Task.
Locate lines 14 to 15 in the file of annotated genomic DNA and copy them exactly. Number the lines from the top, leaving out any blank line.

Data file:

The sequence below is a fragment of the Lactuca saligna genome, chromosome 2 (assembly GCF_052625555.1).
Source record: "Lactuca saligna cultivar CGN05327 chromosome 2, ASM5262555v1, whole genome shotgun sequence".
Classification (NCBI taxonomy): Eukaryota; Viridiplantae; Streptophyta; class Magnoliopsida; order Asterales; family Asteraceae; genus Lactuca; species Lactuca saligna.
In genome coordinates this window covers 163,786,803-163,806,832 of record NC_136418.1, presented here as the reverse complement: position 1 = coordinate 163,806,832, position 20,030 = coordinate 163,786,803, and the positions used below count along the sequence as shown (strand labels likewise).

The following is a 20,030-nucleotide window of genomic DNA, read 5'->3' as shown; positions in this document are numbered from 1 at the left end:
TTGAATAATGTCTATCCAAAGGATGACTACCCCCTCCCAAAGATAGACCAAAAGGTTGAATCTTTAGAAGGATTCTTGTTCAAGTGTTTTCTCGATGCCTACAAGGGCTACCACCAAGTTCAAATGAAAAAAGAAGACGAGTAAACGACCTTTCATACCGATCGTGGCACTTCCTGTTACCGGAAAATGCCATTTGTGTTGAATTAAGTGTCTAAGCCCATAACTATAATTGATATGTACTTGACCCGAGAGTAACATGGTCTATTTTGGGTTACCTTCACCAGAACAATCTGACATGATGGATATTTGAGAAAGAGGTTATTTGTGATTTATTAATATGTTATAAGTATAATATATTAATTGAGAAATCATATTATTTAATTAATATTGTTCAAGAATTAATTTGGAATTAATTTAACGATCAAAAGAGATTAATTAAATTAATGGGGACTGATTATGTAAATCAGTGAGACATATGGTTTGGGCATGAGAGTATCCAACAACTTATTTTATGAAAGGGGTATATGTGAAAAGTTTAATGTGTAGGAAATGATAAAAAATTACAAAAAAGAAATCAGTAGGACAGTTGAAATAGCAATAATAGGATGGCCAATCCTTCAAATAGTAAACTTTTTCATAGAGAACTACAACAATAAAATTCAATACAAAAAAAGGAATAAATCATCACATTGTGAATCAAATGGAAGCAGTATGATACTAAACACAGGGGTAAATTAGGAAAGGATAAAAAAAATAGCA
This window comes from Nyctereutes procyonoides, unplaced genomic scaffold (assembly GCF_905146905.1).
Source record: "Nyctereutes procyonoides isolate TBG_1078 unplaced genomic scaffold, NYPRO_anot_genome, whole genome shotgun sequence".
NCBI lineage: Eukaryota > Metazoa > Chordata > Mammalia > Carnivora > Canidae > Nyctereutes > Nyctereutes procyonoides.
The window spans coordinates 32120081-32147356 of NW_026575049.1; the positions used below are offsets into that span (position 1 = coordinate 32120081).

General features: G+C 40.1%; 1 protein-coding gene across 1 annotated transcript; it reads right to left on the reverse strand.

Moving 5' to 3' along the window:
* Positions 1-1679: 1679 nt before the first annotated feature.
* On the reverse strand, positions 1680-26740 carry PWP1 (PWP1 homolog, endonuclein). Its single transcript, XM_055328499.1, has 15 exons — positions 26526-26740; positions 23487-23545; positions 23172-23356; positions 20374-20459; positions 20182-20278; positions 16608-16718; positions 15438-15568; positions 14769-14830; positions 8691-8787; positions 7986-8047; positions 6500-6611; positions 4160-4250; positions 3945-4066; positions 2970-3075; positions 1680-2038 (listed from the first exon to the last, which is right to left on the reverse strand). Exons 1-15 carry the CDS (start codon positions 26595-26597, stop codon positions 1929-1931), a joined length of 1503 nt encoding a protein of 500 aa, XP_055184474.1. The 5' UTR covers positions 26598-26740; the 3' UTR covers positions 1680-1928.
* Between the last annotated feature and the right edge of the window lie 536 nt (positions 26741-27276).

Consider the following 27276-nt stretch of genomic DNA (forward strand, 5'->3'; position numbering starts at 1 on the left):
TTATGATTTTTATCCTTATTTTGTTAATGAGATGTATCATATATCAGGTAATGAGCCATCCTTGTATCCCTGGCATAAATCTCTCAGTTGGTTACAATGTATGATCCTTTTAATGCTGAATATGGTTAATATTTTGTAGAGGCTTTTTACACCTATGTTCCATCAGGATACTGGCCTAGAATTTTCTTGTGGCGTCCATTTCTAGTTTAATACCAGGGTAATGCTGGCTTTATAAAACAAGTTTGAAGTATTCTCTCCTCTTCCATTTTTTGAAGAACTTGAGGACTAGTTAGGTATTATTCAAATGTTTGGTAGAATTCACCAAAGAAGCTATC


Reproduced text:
* On the reverse strand, positions 1680-26740 carry PWP1 (PWP1 homolog, endonuclein). Its single transcript, XM_055328499.1, has 15 exons — positions 26526-26740; positions 23487-23545; positions 23172-23356; positions 20374-20459; positions 20182-20278; positions 16608-16718; positions 15438-15568; positions 14769-14830; positions 8691-8787; positions 7986-8047; positions 6500-6611; positions 4160-4250; positions 3945-4066; positions 2970-3075; positions 1680-2038 (listed from the first exon to the last, which is right to left on the reverse strand). Exons 1-15 carry the CDS (start codon positions 26595-26597, stop codon positions 1929-1931), a joined length of 1503 nt encoding a protein of 500 aa, XP_055184474.1. The 5' UTR covers positions 26598-26740; the 3' UTR covers positions 1680-1928.
* Between the last annotated feature and the right edge of the window lie 536 nt (positions 26741-27276).